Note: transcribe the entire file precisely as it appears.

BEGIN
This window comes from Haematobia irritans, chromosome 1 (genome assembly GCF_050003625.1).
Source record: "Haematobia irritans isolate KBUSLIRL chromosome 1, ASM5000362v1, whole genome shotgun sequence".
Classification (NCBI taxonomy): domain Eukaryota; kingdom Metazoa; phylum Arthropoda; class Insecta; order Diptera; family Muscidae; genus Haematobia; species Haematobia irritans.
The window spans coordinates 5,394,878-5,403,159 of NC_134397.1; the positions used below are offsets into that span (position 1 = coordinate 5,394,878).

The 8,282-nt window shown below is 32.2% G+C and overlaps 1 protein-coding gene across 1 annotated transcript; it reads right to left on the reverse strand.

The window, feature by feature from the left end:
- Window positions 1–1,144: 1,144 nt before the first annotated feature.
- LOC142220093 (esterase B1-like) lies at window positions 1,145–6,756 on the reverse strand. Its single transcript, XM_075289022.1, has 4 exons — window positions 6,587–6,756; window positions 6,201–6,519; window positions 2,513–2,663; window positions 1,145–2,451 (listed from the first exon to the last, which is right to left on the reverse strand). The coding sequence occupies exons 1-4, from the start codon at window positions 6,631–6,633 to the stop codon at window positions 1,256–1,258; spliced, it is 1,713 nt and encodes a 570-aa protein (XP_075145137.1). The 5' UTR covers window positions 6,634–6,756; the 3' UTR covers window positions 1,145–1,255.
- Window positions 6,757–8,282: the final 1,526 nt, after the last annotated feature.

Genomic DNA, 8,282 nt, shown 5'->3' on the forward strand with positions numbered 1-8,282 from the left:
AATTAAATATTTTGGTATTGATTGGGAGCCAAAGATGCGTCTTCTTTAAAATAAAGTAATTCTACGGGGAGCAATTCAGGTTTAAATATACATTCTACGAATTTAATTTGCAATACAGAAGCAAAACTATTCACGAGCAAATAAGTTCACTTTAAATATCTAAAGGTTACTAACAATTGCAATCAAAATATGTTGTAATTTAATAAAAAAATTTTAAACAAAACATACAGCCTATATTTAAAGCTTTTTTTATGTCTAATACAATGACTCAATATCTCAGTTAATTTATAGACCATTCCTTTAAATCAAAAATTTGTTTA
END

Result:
This window comes from Haematobia irritans, chromosome 1 (genome assembly GCF_050003625.1).
Source record: "Haematobia irritans isolate KBUSLIRL chromosome 1, ASM5000362v1, whole genome shotgun sequence".
Classification (NCBI taxonomy): domain Eukaryota; kingdom Metazoa; phylum Arthropoda; class Insecta; order Diptera; family Muscidae; genus Haematobia; species Haematobia irritans.
The window spans coordinates 5,394,878-5,403,159 of NC_134397.1; the positions used below are offsets into that span (position 1 = coordinate 5,394,878).

The 8,282-nt window shown below is 32.2% G+C and overlaps 1 protein-coding gene across 1 annotated transcript; it reads right to left on the reverse strand.

The window, feature by feature from the left end:
- Window positions 1–1,144: 1,144 nt before the first annotated feature.
- LOC142220093 (esterase B1-like) lies at window positions 1,145–6,756 on the reverse strand. Its single transcript, XM_075289022.1, has 4 exons — window positions 6,587–6,756; window positions 6,201–6,519; window positions 2,513–2,663; window positions 1,145–2,451 (listed from the first exon to the last, which is right to left on the reverse strand). The coding sequence occupies exons 1-4, from the start codon at window positions 6,631–6,633 to the stop codon at window positions 1,256–1,258; spliced, it is 1,713 nt and encodes a 570-aa protein (XP_075145137.1). The 5' UTR covers window positions 6,634–6,756; the 3' UTR covers window positions 1,145–1,255.
- Window positions 6,757–8,282: the final 1,526 nt, after the last annotated feature.

Genomic DNA, 8,282 nt, shown 5'->3' on the forward strand with positions numbered 1-8,282 from the left:
AATTAAATATTTTGGTATTGATTGGGAGCCAAAGATGCGTCTTCTTTAAAATAAAGTAATTCTACGGGGAGCAATTCAGGTTTAAATATACATTCTACGAATTTAATTTGCAATACAGAAGCAAAACTATTCACGAGCAAATAAGTTCACTTTAAATATCTAAAGGTTACTAACAATTGCAATCAAAATATGTTGTAATTTAATAAAAAAATTTTAAACAAAACATACAGCCTATATTTAAAGCTTTTTTTATGTCTAATACAATGACTCAATATCTCAGTTAATTTATAGACCATTCCTTTAAATCAAAAATTTGTTTA